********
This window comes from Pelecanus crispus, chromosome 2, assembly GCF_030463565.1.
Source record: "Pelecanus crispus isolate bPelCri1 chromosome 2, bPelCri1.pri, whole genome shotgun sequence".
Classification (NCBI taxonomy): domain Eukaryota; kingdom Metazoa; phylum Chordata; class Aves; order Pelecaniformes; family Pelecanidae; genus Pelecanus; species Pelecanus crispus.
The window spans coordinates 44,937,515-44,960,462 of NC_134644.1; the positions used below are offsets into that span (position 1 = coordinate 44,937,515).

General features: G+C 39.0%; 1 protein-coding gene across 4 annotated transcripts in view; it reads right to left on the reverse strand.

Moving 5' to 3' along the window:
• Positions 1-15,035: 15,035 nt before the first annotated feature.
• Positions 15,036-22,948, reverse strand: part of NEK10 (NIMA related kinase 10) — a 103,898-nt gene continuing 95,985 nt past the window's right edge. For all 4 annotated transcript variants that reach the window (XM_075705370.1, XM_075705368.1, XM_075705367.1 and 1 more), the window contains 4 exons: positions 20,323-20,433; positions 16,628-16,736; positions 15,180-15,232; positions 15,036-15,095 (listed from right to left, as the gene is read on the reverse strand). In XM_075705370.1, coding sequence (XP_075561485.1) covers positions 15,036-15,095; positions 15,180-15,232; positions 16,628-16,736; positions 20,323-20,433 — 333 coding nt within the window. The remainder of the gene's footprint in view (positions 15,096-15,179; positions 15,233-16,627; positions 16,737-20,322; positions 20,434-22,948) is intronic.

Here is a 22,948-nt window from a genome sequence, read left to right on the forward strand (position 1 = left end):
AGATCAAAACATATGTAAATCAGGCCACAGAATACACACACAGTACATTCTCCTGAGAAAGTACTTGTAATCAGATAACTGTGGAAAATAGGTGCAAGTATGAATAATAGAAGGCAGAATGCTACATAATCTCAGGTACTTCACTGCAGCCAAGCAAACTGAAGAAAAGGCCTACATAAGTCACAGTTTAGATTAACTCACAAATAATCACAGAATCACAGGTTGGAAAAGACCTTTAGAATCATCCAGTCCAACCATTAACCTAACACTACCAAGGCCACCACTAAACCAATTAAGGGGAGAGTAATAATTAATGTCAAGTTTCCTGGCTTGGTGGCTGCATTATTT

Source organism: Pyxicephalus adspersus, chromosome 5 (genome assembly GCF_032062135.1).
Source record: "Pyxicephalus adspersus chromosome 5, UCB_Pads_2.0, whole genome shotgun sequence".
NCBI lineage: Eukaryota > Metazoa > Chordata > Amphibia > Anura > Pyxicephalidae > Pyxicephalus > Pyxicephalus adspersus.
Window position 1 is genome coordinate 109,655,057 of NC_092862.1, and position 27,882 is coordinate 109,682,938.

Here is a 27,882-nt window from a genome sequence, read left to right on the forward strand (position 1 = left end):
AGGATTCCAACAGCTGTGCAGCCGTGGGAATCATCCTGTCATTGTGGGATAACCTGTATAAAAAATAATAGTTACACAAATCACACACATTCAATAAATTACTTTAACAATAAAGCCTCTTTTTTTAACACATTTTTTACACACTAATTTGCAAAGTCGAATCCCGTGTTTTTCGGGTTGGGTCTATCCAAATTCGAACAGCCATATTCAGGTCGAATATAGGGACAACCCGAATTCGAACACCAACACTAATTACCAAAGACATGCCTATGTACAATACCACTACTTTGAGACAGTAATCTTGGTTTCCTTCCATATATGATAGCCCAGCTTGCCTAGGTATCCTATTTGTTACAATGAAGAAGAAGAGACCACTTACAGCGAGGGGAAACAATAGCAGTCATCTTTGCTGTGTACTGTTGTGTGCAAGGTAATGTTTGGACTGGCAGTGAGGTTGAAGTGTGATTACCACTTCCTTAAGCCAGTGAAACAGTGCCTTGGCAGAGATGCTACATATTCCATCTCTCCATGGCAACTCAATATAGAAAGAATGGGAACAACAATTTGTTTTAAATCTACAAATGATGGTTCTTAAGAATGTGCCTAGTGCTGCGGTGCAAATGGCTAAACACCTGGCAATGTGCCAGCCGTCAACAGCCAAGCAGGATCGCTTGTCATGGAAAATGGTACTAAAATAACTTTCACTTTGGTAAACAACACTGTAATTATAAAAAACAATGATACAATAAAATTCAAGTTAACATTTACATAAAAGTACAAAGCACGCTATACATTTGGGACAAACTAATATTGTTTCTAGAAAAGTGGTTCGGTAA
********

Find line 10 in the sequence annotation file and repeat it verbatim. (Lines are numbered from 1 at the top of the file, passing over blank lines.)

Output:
AGATCAAAACATATGTAAATCAGGCCACAGAATACACACACAGTACATTCTCCTGAGAAAGTACTTGTAATCAGATAACTGTGGAAAATAGGTGCAAGTATGAATAATAGAAGGCAGAATGCTACATAATCTCAGGTACTTCACTGCAGCCAAGCAAACTGAAGAAAAGGCCTACATAAGTCACAGTTTAGATTAACTCACAAATAATCACAGAATCACAGGTTGGAAAAGACCTTTAGAATCATCCAGTCCAACCATTAACCTAACACTACCAAGGCCACCACTAAACCAATTAAGGGGAGAGTAATAATTAATGTCAAGTTTCCTGGCTTGGTGGCTGCATTATTT